VariableP Value
      Signaling pathways enriched in SATB1+ cases
       Beta1 integrin cell surface interactions1.87 × 10–11
       JAK_STAT_MolecularVariation_25.66 × 10–7
       JAK_STAT_MolecularVariation_14.13 × 10–6
       Amb2 Integrin signaling2.49 × 10–5
       IL4-mediated signaling events5.78 × 10–5
       AP-1 transcription factor network1.44 × 10–4
       Fc-epsilon receptor I signaling in mast cells2.32 × 10–4
       IL-6–mediated signaling events3.03 × 10–4
       Filopodium formation (Integrin signaling pathway)3.40 × 10–4
       Syndecan-4–mediated signaling events8.20 × 10–4
       IL-13 signaling pathway (JAK1 TYK2 STAT6)1.01 × 10–3
       Validated transcriptional targets of AP1 family members Fra1 and Fra21.72 × 10–3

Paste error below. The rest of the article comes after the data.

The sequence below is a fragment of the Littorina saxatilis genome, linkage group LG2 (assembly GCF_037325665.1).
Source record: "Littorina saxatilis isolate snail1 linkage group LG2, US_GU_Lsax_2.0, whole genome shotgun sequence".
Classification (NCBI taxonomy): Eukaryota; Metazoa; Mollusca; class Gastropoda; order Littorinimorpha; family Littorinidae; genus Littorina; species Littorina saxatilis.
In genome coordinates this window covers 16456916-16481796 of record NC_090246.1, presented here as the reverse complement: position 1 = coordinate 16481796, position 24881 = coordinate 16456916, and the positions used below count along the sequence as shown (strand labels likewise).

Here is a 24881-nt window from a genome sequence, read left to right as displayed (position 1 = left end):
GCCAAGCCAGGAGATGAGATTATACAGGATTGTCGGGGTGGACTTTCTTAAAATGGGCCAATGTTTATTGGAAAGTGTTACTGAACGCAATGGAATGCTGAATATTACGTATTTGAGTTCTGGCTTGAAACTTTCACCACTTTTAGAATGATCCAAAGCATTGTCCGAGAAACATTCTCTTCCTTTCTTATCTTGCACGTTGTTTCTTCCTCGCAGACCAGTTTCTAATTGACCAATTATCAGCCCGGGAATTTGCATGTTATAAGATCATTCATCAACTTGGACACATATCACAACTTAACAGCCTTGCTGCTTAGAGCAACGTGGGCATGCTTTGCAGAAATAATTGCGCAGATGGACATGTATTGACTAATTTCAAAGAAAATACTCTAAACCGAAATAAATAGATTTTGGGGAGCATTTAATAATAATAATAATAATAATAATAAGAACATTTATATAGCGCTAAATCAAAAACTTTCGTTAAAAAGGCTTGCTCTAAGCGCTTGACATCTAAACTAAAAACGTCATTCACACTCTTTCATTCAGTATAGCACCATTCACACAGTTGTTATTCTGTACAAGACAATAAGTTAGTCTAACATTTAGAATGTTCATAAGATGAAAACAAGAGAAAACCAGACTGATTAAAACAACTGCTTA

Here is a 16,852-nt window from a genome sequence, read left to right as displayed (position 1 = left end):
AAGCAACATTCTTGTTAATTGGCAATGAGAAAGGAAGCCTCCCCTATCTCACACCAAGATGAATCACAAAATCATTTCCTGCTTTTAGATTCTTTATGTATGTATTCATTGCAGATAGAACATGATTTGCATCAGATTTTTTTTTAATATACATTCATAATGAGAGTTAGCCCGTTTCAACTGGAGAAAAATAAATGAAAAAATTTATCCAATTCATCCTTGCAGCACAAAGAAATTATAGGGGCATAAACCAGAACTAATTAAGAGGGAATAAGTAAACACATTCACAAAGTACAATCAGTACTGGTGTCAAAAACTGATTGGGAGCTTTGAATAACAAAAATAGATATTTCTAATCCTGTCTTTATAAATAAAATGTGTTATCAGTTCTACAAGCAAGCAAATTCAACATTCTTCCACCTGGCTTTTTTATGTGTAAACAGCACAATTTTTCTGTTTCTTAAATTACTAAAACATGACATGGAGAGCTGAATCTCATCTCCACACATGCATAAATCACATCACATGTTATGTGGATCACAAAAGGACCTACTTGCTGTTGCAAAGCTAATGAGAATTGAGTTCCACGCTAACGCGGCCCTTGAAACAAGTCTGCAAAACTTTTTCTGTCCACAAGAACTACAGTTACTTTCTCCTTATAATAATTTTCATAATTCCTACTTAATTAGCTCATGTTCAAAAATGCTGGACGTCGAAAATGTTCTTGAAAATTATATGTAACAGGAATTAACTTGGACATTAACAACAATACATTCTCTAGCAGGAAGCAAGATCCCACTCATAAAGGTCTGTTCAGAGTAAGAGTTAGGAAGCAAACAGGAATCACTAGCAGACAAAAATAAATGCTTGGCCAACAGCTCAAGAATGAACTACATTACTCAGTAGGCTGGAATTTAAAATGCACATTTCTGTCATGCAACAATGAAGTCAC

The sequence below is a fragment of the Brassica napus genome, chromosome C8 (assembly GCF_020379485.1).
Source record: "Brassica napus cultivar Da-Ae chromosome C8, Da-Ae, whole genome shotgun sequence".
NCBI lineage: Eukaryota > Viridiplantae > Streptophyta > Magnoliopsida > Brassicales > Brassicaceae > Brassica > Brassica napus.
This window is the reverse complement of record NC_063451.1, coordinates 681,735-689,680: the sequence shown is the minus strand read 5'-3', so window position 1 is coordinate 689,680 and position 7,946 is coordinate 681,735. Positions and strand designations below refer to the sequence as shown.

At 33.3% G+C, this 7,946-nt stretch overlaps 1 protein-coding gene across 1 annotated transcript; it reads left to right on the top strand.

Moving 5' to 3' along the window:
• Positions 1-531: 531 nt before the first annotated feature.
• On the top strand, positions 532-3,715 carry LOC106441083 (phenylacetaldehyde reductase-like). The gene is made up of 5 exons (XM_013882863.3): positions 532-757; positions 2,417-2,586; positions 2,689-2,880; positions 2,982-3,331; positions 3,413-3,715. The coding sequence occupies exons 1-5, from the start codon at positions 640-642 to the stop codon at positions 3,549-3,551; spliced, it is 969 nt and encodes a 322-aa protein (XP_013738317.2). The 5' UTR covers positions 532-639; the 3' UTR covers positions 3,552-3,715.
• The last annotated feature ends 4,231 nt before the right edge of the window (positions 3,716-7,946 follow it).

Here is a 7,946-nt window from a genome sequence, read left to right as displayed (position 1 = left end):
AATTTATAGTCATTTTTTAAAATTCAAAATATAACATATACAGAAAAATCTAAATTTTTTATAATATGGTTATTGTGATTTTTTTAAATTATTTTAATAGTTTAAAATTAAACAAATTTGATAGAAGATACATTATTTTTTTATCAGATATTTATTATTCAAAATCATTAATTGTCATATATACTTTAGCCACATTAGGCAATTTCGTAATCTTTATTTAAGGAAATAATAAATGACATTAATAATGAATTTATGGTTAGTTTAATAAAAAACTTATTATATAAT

Cell to cell adhesion signaling2.21 × 10–3
       ATF-2 transcription factor network2.63 × 10–3
       Signaling events mediated by PTP1B3.41 × 10–3
       Erk and Pi-3 kinase are necessary for collagen binding in corneal epithelia4.45 × 10–3
       Eicosanoid metabolism4.83 × 10–3
       Urokinase-type plasminogen activator (uPA) and uPA receptor–mediated signaling6.37 × 10–3
       Cytokine receptor degradation signaling7.38 × 10–3
       IL-23–mediated signaling events9.28 × 10–3
       GM-CSF–mediated signaling events9.28 × 10–3
      Signaling pathways enriched in SATB1 cases
       Aurora B signaling7.49 × 10–16
       PLK1 signaling events1.18 × 10–6
       E2F transcription factor network5.17 × 10–6
       CDK regulation of DNA replication4.71 × 10–5
       FOXM1 transcription factor network1.73 × 10–4